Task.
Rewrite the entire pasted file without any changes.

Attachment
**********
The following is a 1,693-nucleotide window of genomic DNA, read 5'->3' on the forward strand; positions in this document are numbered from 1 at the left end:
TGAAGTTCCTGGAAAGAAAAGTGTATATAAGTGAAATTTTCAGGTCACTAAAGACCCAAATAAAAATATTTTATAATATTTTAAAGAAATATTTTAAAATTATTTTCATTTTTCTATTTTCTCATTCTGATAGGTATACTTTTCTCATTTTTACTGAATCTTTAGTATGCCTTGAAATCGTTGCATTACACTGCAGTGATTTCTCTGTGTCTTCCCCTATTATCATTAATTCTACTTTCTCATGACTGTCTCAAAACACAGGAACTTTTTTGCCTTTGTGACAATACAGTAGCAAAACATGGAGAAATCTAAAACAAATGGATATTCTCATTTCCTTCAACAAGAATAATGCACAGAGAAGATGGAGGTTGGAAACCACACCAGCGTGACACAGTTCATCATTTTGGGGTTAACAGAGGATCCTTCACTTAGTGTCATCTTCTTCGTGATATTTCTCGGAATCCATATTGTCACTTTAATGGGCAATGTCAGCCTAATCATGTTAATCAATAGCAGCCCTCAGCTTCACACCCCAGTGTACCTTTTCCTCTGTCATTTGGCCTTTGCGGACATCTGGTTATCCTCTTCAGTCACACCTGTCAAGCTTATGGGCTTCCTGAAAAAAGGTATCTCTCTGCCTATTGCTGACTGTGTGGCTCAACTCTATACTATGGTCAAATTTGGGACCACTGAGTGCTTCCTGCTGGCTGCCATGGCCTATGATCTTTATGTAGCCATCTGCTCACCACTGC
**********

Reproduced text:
The following is a 1,693-nucleotide window of genomic DNA, read 5'->3' on the forward strand; positions in this document are numbered from 1 at the left end:
TGAAGTTCCTGGAAAGAAAAGTGTATATAAGTGAAATTTTCAGGTCACTAAAGACCCAAATAAAAATATTTTATAATATTTTAAAGAAATATTTTAAAATTATTTTCATTTTTCTATTTTCTCATTCTGATAGGTATACTTTTCTCATTTTTACTGAATCTTTAGTATGCCTTGAAATCGTTGCATTACACTGCAGTGATTTCTCTGTGTCTTCCCCTATTATCATTAATTCTACTTTCTCATGACTGTCTCAAAACACAGGAACTTTTTTGCCTTTGTGACAATACAGTAGCAAAACATGGAGAAATCTAAAACAAATGGATATTCTCATTTCCTTCAACAAGAATAATGCACAGAGAAGATGGAGGTTGGAAACCACACCAGCGTGACACAGTTCATCATTTTGGGGTTAACAGAGGATCCTTCACTTAGTGTCATCTTCTTCGTGATATTTCTCGGAATCCATATTGTCACTTTAATGGGCAATGTCAGCCTAATCATGTTAATCAATAGCAGCCCTCAGCTTCACACCCCAGTGTACCTTTTCCTCTGTCATTTGGCCTTTGCGGACATCTGGTTATCCTCTTCAGTCACACCTGTCAAGCTTATGGGCTTCCTGAAAAAAGGTATCTCTCTGCCTATTGCTGACTGTGTGGCTCAACTCTATACTATGGTCAAATTTGGGACCACTGAGTGCTTCCTGCTGGCTGCCATGGCCTATGATCTTTATGTAGCCATCTGCTCACCACTGC